The type of desktop GIS software used by councils provides a rough indication of the capability of council GIS departments. It is also common for councils to use products common to a corporate vendor for ease of data interchange and interface familiarity or economic reasons such as ‘package discounts’. Seventy-seven percent of respondents use only one type of desktop GIS product.
The two major desktop software products used by councils in New Zealand are ESRI ArcGIS and MapInfo Professional. Of the councils who responded to the survey, 44% use ArcGIS and 42% use MapInfo. Together 77% of all councils use either ArcGIS or MapInfo, and 10% use both ArcGIS and MapInfo. Of the respondents who do not use either ESRI or MapInfo products, 50% use Intergraph GeoMedia and the remaining 50% do not have inhouse GIS desktop products. Based on the population of each council constituency, the average population for local councils who use ArcGIS is 98,005 people compared with 36,149 people for MapInfo Professional. This suggests larger councils are more likely to use ArcGIS.
Uncommon situations or comments made in regard to desktop GIS products included the use of AutoCAD for GIS/mapping work and the use of an application server allowing desktop GIS using Genamap.
When making comparisons between ArcGIS and MapInfo, the survey shows that of those who use ArcGIS, 22% also have MapInfo, and of those who use MapInfo, 41% also use ArcGIS. The higher percentage of MapInfo users who also use ArcGIS products suggests neither of the two products completely fill the functionality or pricing needs of councils; however, ArcGIS fulfils more desktop GIS needs than MapInfo Professional.
No responses included any comments or indications regarding the use of open source or free desktop GIS software.
Common statements made by survey respondents regarding GIS resources included a planned upgrade from ArcIMS to ArcGIS Server, as well as the use of Citrix servers to run GIS desktop applications as thin clients in order to save on licensing costs.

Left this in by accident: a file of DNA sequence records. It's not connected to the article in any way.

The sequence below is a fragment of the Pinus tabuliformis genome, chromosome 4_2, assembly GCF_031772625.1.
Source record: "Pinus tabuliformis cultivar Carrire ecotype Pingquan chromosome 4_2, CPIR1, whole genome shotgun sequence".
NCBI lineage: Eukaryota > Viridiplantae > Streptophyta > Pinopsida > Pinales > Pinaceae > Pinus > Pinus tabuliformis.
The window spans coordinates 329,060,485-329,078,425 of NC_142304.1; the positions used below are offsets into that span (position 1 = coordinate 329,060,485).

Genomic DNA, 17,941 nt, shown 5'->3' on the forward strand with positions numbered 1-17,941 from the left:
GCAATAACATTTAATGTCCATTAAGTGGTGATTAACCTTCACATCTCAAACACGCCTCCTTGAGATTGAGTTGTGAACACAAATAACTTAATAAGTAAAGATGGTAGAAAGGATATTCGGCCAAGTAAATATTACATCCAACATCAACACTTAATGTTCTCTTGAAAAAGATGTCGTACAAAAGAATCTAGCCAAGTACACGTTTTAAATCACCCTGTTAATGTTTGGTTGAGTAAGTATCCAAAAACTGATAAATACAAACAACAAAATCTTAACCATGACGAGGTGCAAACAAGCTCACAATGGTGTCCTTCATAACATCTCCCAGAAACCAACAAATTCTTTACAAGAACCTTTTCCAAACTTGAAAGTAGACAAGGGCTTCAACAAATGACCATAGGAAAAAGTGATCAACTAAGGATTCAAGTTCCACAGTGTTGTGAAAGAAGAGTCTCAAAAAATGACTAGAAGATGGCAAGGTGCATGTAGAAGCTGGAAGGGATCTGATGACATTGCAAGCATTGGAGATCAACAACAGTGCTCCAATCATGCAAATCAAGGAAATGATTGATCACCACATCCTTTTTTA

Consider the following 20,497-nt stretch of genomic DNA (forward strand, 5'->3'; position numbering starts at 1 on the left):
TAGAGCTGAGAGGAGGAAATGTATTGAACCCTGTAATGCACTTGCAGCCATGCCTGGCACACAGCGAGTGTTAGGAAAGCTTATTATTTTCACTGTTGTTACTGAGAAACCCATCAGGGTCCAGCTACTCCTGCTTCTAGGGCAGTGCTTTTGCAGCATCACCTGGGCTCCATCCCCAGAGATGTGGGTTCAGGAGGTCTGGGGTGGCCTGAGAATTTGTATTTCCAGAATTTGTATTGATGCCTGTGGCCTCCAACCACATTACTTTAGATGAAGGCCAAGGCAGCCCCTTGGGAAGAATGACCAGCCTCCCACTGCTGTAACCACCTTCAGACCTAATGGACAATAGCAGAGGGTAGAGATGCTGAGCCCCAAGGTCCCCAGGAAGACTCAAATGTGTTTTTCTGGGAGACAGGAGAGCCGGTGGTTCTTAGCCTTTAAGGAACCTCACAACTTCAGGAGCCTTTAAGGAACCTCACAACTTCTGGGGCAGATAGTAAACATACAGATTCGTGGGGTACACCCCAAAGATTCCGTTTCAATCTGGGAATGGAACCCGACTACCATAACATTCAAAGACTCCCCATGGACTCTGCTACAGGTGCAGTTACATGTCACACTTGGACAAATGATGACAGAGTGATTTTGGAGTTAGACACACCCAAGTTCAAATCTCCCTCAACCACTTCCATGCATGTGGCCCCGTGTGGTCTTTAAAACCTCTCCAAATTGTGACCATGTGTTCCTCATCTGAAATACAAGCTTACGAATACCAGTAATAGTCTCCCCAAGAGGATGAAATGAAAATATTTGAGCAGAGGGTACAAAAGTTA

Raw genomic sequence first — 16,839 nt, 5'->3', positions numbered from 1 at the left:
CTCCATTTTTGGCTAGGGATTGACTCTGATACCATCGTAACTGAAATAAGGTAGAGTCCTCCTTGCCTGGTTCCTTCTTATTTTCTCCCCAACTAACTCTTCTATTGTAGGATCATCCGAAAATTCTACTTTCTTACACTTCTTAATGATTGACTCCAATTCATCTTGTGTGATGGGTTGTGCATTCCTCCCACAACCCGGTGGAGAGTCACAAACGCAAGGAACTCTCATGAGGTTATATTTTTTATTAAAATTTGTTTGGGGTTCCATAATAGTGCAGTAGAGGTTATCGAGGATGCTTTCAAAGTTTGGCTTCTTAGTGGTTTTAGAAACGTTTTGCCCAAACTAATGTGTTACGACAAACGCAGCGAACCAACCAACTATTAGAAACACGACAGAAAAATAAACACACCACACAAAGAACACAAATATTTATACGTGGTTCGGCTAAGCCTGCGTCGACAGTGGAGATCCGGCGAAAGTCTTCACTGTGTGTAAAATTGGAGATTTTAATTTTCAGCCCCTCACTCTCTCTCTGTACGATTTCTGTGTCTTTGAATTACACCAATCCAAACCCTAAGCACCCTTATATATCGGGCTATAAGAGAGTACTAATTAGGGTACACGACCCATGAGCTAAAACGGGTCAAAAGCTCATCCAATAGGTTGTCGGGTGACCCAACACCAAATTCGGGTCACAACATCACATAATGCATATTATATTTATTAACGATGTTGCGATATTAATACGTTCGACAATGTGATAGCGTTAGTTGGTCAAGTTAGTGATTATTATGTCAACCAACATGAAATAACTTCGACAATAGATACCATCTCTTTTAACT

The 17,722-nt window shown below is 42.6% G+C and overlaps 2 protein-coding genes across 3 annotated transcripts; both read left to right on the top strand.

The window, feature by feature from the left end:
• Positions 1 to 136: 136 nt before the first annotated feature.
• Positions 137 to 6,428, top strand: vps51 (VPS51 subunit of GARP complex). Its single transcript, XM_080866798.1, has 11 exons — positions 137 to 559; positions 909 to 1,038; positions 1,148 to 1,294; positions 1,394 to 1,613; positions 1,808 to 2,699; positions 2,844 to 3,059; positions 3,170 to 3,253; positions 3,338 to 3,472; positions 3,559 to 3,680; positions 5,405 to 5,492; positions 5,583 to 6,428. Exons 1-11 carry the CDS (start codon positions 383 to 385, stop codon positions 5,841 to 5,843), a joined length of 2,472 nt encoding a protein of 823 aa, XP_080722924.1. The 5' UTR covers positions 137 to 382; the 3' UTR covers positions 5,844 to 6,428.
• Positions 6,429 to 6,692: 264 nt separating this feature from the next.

Internet map servers have a high rate of use within councils. Thirty-five percent of responses run external (internet) map servers and 77% run internal (intranet) map servers. Ninety-one percent of ArcGIS desktop users run IMS and 73% of MapInfo users run IMS. The percentage use of IMS common software products compared by desktop type is shown in figure 10.2.
Figure 10.2 IMS software use compared by desktop software used
Users who run ESRI desktop GIS products are also likely to use ESRI products for other GIS applications within their organisation. This is not an unexpected result and a council choosing ESRI, will use ESRI to provide software for many, if not all, of its common geospatial application needs. ESRI provides GIS software for desktop, server, mobile devices and also provides products for spatial data storage, programming libraries and software development kits (SDK).
This relationship is also similar between MapInfo Professional desktop and MapInfo’s IMS product, mapXtreme, although the results do not show as strong a relationship. In general, it appears that councils look to ESRI as their ‘one stop shop’ for all GIS applications if they use ArcGIS as a desktop application, whereas those who use MapInfo are more likely to seek a product independently of the existing software used for desktop GIS. Councils that responded with ‘other’ when questioned as to which IMS software was chosen, also stated MapInfo or ‘other’ as their desktop GIS product.
Transport modelling software is used by 29% of local and regional councils. The majority of these use Tracks. Other transport modelling software commonly used includes EMME/2 and Saturn. Local councils also mentioned using Tmodel and Cube. TransCAD is not used by any council for transport modelling. It is noteworthy that only one implementation of transport modelling is linked to journey planning software (Auckland Transport).
In 2008 journey planning services were provided by three councils as outlined in the earlier part of this chapter. All three journey planning services ran on the IPTIS engine and had a high level of customisation.
Of the surveys that included responses to questions regarding operating systems, all respondents used either Windows XP or Windows 2000 as their common operating system. The adoption of Windows Vista by councils was minimal. No indication was given that Apple, UNIX/Linux based or other open source software is used as a common operating system by councils.